I definitely agree with that. But I think it's the most important question to answer: "Do I have to follow a gluten free diet or not?" I think that question is even more important than "Do I have celiac disease?", because the latter is a subset of the former. I realize that some people find that they do need the additional specifics however. I hope the genetic research continues well, and that it's a closed problem such that they can exhaustively find the genes that contribute to it. :-)

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I definitely agree with that. But I think it's the most important question to answer: "Do I have to follow a gluten free diet or not?" I think that question is even more important than "Do I have celiac disease?", because the latter is a subset of the former. I realize that some people find that they do need the additional specifics however. I hope the genetic research continues well, and that it's a closed problem such that they can exhaustively find the genes that contribute to it. :-)

I imagine that ten years from now the clinical pictures of celiac and other disorders only now being seriously researched will look decidedly different. In the meantime we have only the knowledge that is available. Some genes for celiac have been identified and we certainly can find out if we have any of those. That is definitive - the best we can do right now. It concerns me that villi damage is the gold standard for diagnosis.

The results of British tests showed that a very high number (I think it was around 33%) had no such damage. It seems that Celiac is the victim of semantics and that the clinical picture is unnecessarily blurred.

In Dangerous Grains there is discussion of this. I opted for genetic testing because I was wisely warned against risking further damage by doing a gluten challenge. I know that in the future the tests will probably be more refined and more extensive but what can we do but go with what we've got.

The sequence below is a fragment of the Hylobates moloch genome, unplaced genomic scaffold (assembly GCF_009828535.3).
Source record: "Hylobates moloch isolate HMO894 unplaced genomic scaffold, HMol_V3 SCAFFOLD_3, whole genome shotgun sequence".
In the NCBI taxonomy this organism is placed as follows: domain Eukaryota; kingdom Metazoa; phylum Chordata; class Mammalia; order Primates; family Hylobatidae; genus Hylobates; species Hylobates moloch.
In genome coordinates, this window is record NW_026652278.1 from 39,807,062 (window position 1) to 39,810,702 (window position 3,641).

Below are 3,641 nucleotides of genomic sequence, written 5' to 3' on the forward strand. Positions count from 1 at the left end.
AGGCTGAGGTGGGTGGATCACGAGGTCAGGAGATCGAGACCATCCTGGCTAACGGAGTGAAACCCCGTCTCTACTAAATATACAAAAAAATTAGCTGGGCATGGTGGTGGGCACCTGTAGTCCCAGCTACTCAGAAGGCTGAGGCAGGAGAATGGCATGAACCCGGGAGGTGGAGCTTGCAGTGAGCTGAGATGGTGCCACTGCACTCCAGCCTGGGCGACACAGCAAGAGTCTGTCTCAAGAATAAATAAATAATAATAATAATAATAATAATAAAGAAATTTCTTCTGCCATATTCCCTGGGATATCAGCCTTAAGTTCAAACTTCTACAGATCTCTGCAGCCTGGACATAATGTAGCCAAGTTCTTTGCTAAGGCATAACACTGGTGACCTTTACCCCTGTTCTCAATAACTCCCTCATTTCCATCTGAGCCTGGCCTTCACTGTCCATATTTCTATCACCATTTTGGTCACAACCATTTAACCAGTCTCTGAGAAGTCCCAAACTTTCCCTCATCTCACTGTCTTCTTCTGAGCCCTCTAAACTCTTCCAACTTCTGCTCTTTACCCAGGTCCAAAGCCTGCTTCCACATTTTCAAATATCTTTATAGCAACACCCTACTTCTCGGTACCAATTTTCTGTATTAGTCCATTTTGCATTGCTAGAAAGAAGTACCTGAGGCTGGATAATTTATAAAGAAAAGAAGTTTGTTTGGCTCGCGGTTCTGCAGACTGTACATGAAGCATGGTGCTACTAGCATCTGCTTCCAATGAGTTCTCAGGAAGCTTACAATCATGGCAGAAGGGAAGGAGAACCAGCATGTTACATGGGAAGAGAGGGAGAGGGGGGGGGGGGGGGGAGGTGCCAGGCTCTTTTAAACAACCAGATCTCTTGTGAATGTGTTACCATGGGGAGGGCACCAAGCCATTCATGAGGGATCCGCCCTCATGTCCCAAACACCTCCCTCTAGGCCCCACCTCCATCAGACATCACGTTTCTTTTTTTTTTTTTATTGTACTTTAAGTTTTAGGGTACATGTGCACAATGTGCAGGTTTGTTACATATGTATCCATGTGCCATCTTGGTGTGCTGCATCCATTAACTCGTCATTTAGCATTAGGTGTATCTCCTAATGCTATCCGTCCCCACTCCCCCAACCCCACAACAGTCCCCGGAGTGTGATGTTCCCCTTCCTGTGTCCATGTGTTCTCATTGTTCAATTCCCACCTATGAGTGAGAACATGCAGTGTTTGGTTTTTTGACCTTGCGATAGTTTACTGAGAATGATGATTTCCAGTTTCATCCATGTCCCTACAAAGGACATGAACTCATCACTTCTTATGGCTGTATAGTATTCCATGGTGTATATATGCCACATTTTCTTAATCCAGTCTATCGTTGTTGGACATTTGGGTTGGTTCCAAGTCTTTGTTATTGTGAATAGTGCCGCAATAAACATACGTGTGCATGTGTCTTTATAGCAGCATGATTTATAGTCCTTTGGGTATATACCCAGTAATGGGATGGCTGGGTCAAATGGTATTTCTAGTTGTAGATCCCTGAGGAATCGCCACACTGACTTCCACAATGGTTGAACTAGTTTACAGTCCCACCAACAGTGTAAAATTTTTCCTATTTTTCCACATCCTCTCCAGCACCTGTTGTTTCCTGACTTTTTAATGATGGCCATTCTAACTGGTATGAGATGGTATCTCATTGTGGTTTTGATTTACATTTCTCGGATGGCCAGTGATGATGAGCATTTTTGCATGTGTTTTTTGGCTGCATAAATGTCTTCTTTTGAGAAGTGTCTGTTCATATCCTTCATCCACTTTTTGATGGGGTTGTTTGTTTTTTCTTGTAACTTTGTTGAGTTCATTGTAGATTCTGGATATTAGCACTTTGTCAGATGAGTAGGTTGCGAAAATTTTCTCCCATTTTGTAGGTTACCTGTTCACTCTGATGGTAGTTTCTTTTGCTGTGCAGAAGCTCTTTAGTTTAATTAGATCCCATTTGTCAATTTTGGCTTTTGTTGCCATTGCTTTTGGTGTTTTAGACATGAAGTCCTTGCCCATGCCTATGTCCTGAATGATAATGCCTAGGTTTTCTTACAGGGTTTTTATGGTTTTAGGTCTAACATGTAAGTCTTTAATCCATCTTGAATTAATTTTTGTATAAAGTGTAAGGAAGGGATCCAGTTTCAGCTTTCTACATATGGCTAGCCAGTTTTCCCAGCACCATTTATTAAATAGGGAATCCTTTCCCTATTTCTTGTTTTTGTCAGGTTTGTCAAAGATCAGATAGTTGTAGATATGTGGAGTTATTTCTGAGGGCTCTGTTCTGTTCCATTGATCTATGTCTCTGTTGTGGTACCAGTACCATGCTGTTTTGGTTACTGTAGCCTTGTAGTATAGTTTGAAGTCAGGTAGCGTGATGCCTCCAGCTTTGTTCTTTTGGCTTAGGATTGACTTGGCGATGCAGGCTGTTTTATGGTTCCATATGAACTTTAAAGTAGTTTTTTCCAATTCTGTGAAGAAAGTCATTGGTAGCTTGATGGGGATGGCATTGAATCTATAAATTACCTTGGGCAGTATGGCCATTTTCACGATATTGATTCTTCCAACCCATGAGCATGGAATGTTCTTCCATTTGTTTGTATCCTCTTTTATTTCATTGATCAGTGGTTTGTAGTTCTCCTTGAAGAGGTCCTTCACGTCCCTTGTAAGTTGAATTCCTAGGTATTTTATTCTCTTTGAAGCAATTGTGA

Speaking of genetics, in my own situation, I am being evaluated (genetic testing) for a neurological disorder about which they know very little. It has been identified only since 1997 though it existed by another name in the past. Symptoms are recognizable but easily confused with other causes. As the specific gene has been identified so at least a diagnosis can be confirmed. gluten-free comes with the territory but without the promise of recovery that it offers to celiacs. Claire

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MarshaM - Hi and welcome. I hope all these 'discussions' haven't hopelessly confused you.

Certainly you need to do what seems best to you. Genetic tests, blood tests and stool sample tests are all available and this forum has a search feature that you can use to look backwards at what has been said on a given subject.

Do keep us posted. Claire

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First of all, you absolutely need to see a GI doctor.

Second, if you really want a true diagnosis, you must eat gluten. It is worth having the diagnosis because not knowing means going 100% gluten free and inconviencing yourself needlessly. It is easy to remove wheat, but not to change your shampoos, lotions, soaps, make-up, laundry detergent, stop eating out for the most part, check every label all the time, etc. That is too much work for a "maybe."

Try going on vacation and staying gluten free! I spend hours packing foods and looknig for hotels with microwaves and refridgerators. Then when others want to eat out I have to sit and watch. Trust me, it's best to know for sure.